The Research Unit for South European Cities of the School of Architecture at the Aristotle University of Thessaloniki, will host the next meeting of the AESOP Thematic Group on Public Spaces and Urban Cultures (AESOP TG PSUC) in Thessaloniki, Greece.
The meeting is entitled “Between the home and the square: bridging the boundaries of public space”. It is structured around the concept of boundaries of public space and the relation between public space and more private spheres of urban life, like the home. By taking an interdisciplinary and transdisciplinary approach, the meeting will discuss, challenge and rethink traditional boundaries between public and private, legal and illegal, planned and unplanned, formal and informal, natural and social, digital and material, familiar and uncanny. Moreover, the meeting will reflect on the impact of the COVID-19 pandemic on the making and unmaking of boundaries within the public space as well as between public space and home.
The meeting is organised as a two-day event, which will be preceded by a seven-day workshop. The two-day event will combine keynote speeches, the contributions to the Call for Papers, fieldtrips and roundtables. The workshop will be an international, urban teaching, action research and design workshop that will investigate transformations of housing and public space in sites of major importance in Thessaloniki. It will provide the opportunity for participants to discuss, exchange views, and propose ideas around the topic of boundaries between public and private spaces in Thessaloniki and beyond.
Call for papers
Cities around the world change rapidly in response to processes of financial crises, international migration, climate change, globalisation and the recent COVID-19 pandemic. Public spaces are essential ingredients of the urban experience and play a crucial role in this transition (Madanipour et al., 2014). Seeking to understand the ways in which public space can operate as a key component for the creation of ‘inclusive, connected, safe and accessible’ cities (UN Habitat, 2016), the meeting is structured around the concept of boundaries of public space and the relation between public space and more private spheres of urban life, like the home.
Marxist understandings of relational space have already emphasized the need to deconstruct dichotomies between public and private (Lefebvre, 1991). Gender studies have early enough challenged the dichotomy of public and private space (Massey 1984), while more recently, feminist approaches to public space foreground affective care practices, everyday lived experiences and bodily encounters as crucial elements that transcend fixed boundaries in public space (Viderman & Knierbein, 2018). The ongoing COVID-19 pandemic has shed new light to interrelations of homes, neighbourhoods and public open space accessibility in pragmatic terms of real life, democracy, and its policing. Thus, a critical exploration of the ways in which the boundaries of public space are challenged, and new conceptualisations emerge is nowadays increasingly timely and salient.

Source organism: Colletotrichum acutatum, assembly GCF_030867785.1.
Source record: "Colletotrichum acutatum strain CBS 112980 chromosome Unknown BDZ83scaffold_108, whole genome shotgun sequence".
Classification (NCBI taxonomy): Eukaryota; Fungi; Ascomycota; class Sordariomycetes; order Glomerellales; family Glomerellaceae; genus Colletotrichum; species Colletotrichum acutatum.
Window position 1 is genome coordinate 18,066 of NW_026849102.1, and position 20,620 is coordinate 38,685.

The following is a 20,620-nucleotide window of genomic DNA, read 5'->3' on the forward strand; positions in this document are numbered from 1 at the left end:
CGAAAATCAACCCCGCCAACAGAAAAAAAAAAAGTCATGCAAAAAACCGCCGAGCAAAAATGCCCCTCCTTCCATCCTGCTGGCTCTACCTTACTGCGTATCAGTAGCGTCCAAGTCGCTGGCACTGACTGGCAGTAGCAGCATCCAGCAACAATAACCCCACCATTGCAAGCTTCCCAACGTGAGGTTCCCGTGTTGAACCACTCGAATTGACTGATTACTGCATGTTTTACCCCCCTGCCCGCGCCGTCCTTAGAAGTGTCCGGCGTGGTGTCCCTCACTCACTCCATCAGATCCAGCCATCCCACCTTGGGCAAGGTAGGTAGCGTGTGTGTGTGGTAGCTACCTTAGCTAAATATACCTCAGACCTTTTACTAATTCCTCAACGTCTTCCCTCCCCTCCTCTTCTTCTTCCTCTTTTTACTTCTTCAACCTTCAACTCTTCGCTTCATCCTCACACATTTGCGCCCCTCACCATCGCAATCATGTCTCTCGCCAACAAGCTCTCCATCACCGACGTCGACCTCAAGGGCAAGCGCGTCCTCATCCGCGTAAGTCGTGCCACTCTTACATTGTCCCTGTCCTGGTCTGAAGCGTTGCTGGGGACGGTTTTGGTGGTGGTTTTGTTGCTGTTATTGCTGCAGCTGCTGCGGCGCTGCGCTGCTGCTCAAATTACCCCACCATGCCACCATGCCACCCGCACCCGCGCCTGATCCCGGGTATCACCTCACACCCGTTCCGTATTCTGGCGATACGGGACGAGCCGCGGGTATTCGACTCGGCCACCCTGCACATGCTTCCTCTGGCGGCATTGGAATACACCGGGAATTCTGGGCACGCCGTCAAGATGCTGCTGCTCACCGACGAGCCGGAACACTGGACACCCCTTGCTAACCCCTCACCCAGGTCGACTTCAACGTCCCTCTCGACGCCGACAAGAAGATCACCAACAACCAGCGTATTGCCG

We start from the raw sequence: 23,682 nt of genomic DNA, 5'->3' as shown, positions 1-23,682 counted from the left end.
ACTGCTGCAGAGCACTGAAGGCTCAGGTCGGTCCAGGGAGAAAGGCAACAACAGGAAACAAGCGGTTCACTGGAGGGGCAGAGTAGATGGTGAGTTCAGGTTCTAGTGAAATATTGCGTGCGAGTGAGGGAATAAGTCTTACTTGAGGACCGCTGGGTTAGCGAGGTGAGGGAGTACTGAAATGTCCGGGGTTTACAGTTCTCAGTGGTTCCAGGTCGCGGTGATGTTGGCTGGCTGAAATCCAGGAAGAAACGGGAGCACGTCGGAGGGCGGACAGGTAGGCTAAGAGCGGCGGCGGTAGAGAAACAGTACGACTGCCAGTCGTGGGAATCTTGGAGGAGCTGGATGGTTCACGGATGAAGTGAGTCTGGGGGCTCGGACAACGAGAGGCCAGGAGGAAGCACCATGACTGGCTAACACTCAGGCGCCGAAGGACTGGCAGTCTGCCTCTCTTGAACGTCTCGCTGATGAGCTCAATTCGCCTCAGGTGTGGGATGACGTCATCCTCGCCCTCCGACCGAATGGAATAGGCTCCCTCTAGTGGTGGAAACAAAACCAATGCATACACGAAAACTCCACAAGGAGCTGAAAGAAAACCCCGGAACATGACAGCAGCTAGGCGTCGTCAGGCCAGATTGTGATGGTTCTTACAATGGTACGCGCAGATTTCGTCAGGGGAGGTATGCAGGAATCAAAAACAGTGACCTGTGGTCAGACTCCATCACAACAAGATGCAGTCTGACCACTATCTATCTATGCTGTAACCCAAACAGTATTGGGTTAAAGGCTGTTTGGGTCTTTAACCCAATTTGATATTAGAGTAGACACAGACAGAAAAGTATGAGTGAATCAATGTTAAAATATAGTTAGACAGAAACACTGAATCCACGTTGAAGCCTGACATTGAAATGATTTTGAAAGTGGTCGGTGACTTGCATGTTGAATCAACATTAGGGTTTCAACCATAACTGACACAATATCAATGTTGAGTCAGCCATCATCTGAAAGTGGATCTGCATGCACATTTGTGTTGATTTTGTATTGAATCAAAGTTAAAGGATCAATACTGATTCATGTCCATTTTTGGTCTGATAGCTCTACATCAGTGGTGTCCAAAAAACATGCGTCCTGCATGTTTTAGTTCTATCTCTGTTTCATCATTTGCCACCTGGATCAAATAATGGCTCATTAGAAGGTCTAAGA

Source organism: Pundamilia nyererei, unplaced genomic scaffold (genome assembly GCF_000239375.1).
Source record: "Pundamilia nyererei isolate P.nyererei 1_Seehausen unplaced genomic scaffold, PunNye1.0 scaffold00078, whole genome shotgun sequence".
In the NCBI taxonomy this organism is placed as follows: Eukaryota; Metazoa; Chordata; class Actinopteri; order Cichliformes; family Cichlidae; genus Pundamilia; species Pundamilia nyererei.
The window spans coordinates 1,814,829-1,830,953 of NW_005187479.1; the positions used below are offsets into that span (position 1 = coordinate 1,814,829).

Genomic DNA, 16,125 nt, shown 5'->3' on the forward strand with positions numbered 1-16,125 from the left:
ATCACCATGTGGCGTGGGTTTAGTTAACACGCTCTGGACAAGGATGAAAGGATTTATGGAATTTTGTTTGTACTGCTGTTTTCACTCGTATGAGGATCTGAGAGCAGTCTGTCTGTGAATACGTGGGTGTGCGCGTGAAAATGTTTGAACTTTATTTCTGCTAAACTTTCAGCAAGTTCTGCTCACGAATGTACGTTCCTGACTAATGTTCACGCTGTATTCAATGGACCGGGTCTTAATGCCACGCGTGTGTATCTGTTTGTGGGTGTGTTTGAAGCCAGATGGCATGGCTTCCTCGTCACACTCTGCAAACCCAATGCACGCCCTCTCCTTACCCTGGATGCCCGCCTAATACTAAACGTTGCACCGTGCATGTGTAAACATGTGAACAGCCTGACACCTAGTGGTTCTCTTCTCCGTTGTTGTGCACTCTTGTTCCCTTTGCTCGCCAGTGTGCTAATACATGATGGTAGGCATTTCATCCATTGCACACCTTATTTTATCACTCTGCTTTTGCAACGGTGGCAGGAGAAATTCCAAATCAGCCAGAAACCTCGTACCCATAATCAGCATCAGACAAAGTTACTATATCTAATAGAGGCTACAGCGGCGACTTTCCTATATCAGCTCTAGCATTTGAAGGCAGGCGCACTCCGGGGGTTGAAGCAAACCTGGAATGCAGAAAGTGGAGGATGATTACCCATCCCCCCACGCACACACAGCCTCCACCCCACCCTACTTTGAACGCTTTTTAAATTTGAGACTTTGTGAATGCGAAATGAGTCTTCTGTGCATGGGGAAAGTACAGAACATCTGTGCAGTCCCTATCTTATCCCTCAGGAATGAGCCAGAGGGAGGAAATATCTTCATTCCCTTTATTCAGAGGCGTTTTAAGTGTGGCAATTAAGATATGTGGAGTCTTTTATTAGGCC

The meeting articulates its theme in a way to encourage approaches that:
1. bridge the traditional analytical categories, such as home and public space, public and private, digital and material;
2. bridge the different disciplinary divisions that divide current research and practice and encourage cross-fertilisations and hybrid understandings;
3. bridge the boundaries between research, policy and practice focusing on the ways these three can inform and transform each other;
4. negotiate divisions in public space; age, gender, social, cultural, ethnic, religious and political dimensions as well as issues of social and environmental justice for improving inclusiveness, promoting social and environmental justice and meeting complexity in the public space changing terrain;
5. reflect on new typologies of emerging practices and agents of change that reconstitute lived homes and public spaces.
We invite contributions that address, but are not limited, to one or more of the following themes:
1. Inhabiting the square: exclusionary practices, repression, homelessness, refugees, dissent, participatory / performative appropriation.
2. Housing and public space: spaces of the everyday, neighbourhood spaces, inconspicuous parks, design considerations, everyday routines, psychoanalytic approaches to the public, divided spaces.
3. The limits of publicness: management, authorities, ownership, appropriation, affective, performative and artistic practices, digital contestations and cross-overs.
4. Νegotiating ownership: housing and public space production ‘from below’, housing coops, collective habitation, squats, gated communities, suburban houses, institutional change.
Deadline for abstract submissions: 17 May 2021
Lefebvre, H. (1991) The production of space. Oxford: Basil Blackwell.
Madanipour, A., Knierbein, S. & Degros, A. (2014) A Moment of Transformation. In: Madanipour, A., Knierbein, S. & Degros, A. (eds.) Public Space and the Challenges of Urban Transformation in Europe? New York: Routledge.
Massey, D. (1984) Space, Place and Gender. Cambridge: Polity Press
Viderman, T. & Knierbein, S. (2018) Reconnecting public space and housing research through affective practice. Journal of Urban Design, 1-16.